that it do pass with amendments.
The debate wound up at 3 o'clock
this afternoon with the house up
holding the majority report With
this debate taking up so much time,
the calendar for the day was not
cleared, and many of the bills up
for third reading were held over
to tomorrow's calendar.
The senate today was occupied
for considreable time on debate of
a bill aimed to repeal the criminal
Representatives of the Morrow
county district are receiving many
requests from their constituency,
with much demand evidenced for
a moratorium on mortgages and
for governmental economies, in
cluding reduction of salaries of
county officers. These matters are
still in abeyance, however, await
ing reports of committees from
which are expected proposals touch
ing on them.
TO HAVE SOCIAL NIGHT.
Willows Grange at Cecil will have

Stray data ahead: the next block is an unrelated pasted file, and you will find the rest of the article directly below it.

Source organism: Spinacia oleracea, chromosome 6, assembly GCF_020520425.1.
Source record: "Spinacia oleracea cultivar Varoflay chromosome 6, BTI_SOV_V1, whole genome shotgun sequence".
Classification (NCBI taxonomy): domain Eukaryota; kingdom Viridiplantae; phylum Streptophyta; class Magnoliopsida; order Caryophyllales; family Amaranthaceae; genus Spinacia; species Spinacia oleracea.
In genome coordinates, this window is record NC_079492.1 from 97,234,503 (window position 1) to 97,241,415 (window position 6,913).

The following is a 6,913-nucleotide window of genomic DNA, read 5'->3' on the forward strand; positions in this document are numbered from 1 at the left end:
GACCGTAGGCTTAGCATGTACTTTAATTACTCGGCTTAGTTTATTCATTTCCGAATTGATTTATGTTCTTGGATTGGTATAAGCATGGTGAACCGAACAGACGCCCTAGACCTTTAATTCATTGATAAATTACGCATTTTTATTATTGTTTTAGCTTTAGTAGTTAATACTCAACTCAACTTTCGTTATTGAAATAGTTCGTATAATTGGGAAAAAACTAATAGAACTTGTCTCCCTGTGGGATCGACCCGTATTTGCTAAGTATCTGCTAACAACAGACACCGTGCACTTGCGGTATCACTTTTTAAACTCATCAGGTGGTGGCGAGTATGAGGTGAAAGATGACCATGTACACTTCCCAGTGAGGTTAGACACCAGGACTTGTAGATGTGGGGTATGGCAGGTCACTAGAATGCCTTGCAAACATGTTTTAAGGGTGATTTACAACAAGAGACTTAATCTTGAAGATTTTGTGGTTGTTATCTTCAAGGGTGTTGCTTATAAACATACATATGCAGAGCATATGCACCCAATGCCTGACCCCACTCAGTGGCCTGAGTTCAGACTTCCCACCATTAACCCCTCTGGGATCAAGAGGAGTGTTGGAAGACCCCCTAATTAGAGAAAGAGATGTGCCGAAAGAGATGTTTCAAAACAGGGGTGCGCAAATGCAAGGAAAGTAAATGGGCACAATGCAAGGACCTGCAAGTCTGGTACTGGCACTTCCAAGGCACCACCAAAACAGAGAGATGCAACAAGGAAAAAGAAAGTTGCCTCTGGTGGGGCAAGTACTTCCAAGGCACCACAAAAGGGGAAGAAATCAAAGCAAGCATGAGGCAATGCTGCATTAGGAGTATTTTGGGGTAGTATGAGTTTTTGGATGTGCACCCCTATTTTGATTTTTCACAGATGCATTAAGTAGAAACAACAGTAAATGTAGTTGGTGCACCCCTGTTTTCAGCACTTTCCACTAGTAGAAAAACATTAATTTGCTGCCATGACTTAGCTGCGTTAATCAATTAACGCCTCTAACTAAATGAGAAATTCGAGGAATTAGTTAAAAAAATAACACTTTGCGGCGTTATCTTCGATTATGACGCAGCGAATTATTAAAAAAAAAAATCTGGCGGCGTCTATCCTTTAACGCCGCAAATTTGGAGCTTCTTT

a social night in their hall Satur
day, Feb. 11. A special feature will
be a talk by one of the members
on rodent control and squirrel pois
oning; also a short program in hon
or of Lincoln's birthday. Follow
ing 'this dancing will Te the order.
The Willows grangers try to help
all who come to have a good time.
Come early and enjoy the program.
RELIEF BENEFIT SHOW
SPONSORED BY LIONS
(Continued from First Page)
of farm value and wealth can only
be appreciated by considering that
they must be multiplied several
times over In the turnover In the
annual trade of the nation; thus
creating additional billions of an
nual wealth in the form of clothing,
machinery, luxuries and everything
else that the farmer and the city
working man should be using in a
common and constant manner and
exchanging between themselves In
the ordinary course of trade."
"Business men, financiers and
manufacturers are now beginning
to realize that the continuing cause
Fri. and Sat., Feb; 10-11:
Pathe News Comedy
With TOM MIX
Tom does his stuffff and so doe3